Isaac Herzog: ‘I am fearful of a Jewish split in the world’
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Isaac Herzog: ‘I am fearful of a Jewish split in the world’

Chairman of the Jewish Agency says there are 'dark signs and also bright signs' of Diaspora-Israeli relations while speaking at Limmud Festival in Birmingham

Isaac Herzog lighting the Chanukiyah at Limmud Festival (Limmud Flickr account/Jonathan Hunter)
Isaac Herzog lighting the Chanukiyah at Limmud Festival (Limmud Flickr account/Jonathan Hunter)

Isaac Herzog is fearful of a split in the Jewish world, adding that it is the main challenge facing his organisation, the Jewish Agency.

Speaking to Jewish News at the annual Limmud Festival in Birmingham, JA chair Herzog said: “This is one of my main challenges leading the Jewish Agency, the world’s biggest Jewish organisation. We are out there, trying to fill the void and build bridges. I see this as a historic challenge. I am fearful of a Jewish split.”

However, he added, there were “dark signs and also bright signs… There are Jews who question Israeli policies and are alienated and have turned their back on Israel and there is a huge lack of knowledge on both sides – among Israelis and the diaspora.”

Yet, on the other hand, there is “an enormous amount of love and affection and interactions. We bring almost 100,000 young Jews to Israel through various programmes and we send out 4,000 emissaries, including in the British Jewish community, who are doing incredible work.”

Regarding the differences in attitude between Orthodox youth movements, such as Bnei Akiva, and progressive Zionist groups such as RSY, LJY and Masorti’s Noam movement, Herzog said: “We cover all the those in the tent, but we are aware that there are different voices, there will always be different voices. But you don’t have to fear different voices, you have to listen and bring your own voice as well.”

However, he added the caveat that there “must be certain guidelines, such as delegitimisation and antisemitism and anti-Israel bashing is unacceptable. But an argument is legitimate.”

Herzog spoke to Jewish News the say reports emerged in Israel that up to 86 percent of Jews who emigrated to Israel in the past 10 years was not Jewish.

According to Hiddush, an organisation that advocates for greater religious plurality in Israel, data obtained under a Freedom of Information request from Israel’s Population and Immigration Authority (PIBA) showed that “154,474 immigrants who have moved to Israel in the last eight years under the Law of Return are family members of Jews but are not themselves recognised as Jews by any religious definition.”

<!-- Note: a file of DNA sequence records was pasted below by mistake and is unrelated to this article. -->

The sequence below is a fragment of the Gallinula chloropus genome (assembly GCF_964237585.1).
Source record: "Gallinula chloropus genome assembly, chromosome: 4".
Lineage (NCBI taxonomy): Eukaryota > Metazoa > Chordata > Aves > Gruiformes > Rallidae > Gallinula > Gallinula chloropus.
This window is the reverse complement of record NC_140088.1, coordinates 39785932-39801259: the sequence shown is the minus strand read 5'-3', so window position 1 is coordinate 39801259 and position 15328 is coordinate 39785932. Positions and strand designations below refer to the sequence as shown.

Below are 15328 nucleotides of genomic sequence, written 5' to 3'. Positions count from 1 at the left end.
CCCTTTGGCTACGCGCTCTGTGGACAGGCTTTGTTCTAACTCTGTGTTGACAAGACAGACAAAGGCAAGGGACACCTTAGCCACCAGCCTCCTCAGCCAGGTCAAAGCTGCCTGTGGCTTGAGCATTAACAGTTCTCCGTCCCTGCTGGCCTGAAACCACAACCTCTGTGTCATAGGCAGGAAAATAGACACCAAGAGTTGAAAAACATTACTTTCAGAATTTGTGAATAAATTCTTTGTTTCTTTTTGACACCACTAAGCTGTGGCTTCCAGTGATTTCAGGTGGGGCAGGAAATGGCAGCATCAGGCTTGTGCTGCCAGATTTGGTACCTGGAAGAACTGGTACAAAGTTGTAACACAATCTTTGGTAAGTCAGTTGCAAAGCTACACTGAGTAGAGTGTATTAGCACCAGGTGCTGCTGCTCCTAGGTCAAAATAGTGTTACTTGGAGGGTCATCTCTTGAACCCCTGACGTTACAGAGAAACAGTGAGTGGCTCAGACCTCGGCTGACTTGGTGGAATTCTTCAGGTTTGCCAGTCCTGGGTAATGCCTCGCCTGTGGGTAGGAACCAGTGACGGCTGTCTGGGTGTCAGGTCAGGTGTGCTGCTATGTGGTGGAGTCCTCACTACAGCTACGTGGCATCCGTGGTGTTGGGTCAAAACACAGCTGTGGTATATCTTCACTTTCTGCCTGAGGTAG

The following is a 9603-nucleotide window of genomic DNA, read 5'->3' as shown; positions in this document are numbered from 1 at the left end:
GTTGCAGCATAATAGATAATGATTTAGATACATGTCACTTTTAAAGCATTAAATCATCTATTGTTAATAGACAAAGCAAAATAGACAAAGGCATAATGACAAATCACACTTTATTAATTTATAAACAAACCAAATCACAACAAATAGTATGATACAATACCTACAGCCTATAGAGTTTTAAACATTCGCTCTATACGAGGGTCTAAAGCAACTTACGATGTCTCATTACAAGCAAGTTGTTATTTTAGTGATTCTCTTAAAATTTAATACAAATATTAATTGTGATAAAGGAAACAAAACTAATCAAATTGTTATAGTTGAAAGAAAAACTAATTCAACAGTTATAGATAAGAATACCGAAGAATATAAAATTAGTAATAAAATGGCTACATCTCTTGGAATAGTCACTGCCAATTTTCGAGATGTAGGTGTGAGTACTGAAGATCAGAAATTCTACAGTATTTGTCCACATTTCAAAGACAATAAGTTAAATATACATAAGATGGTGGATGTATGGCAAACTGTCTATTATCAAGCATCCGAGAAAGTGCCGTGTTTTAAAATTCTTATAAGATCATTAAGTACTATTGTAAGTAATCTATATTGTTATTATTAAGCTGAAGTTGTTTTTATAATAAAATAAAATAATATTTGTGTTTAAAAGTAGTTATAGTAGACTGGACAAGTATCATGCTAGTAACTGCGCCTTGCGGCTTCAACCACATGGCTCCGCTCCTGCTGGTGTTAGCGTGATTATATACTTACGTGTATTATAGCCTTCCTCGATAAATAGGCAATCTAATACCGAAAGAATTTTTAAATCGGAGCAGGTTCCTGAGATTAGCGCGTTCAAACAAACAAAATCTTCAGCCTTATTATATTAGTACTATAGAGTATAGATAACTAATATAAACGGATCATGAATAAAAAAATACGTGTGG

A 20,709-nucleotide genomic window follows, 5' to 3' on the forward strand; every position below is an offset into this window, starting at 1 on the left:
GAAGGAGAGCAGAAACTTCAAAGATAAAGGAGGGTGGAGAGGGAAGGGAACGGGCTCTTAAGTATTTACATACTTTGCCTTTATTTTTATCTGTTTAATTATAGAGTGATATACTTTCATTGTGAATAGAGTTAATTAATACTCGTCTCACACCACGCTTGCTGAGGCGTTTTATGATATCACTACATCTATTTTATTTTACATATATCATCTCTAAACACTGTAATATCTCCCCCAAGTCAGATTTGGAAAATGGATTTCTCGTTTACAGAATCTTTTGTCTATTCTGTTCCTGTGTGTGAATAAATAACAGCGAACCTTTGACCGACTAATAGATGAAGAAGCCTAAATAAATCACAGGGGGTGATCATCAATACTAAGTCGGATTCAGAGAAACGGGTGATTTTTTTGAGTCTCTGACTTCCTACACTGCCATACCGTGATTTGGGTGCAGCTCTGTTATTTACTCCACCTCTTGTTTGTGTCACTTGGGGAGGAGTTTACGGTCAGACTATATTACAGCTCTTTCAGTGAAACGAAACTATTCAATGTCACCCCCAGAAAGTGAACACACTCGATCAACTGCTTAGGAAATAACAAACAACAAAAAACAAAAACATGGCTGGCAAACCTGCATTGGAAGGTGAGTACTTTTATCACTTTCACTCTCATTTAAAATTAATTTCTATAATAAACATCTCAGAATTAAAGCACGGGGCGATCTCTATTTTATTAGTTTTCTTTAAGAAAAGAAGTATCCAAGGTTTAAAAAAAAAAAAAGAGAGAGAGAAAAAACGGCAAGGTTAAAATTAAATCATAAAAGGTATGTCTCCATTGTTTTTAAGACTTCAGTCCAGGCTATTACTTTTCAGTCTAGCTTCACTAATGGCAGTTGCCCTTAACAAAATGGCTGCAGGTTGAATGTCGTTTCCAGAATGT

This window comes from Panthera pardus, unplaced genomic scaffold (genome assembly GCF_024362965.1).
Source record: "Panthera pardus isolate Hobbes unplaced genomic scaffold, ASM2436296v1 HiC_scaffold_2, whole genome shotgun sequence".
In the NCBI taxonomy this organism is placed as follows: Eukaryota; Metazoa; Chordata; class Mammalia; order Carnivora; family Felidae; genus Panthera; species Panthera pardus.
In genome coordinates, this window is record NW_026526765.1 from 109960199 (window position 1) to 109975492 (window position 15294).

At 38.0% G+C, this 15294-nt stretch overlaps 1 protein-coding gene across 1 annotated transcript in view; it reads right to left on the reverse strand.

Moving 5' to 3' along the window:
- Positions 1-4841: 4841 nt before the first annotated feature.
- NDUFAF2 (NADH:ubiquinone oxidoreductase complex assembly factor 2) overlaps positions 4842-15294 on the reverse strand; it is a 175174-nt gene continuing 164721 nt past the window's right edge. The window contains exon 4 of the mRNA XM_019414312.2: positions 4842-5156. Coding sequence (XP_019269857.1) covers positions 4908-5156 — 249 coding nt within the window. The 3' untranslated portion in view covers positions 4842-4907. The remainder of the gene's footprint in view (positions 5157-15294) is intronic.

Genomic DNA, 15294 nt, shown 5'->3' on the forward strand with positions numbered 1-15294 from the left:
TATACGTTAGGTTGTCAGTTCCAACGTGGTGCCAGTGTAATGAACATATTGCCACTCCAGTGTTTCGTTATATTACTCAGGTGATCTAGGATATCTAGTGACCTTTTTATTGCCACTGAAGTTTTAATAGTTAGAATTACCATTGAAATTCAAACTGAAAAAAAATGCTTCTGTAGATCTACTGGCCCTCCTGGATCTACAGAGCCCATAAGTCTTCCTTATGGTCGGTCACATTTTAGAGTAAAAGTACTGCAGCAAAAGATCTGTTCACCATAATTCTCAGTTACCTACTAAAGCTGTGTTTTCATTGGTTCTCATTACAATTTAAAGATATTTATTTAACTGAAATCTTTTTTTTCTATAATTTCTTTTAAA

It added that not all of the 25,375 who had arrived as Jews under the law were accepted as such by the state rabbinate.

Hiddush said the numbers showed “how urgent Israel’s need to be released from the Chief Rabbinate and religious coercion truly is,” and accused the Jewish Agency of having “chosen to gloss over the true reality of the Jewish people today, reflected in immigration data.” It urged the government to implement civil marriage and divorce.”

Both PIBA and the Agency denied the report, with Herzog saying: “It’s total bullshit. It’s all over the place and total nonsense, and its only aim is to be “harmful and insulting to the hundreds of thousands of Jewish immigrants to Israel who are living out the Zionist dream of building their future and their children’s future in Israel.”

He said the past decade seen more than 255,000 new immigrants arrive in Israel from 150 countries. Looking at the erroneous information reported about France, for example: In complete opposition to what was reported by this morning, according to Jewish Agency data nearly 97 percent of immigrants from France are Jews according to halacha and just 3 percent were eligible for Aliyah [only] under the Law of Return. The Ministry of Interior was right in clarifying the information reported on the number of Jewish immigrants.”

 

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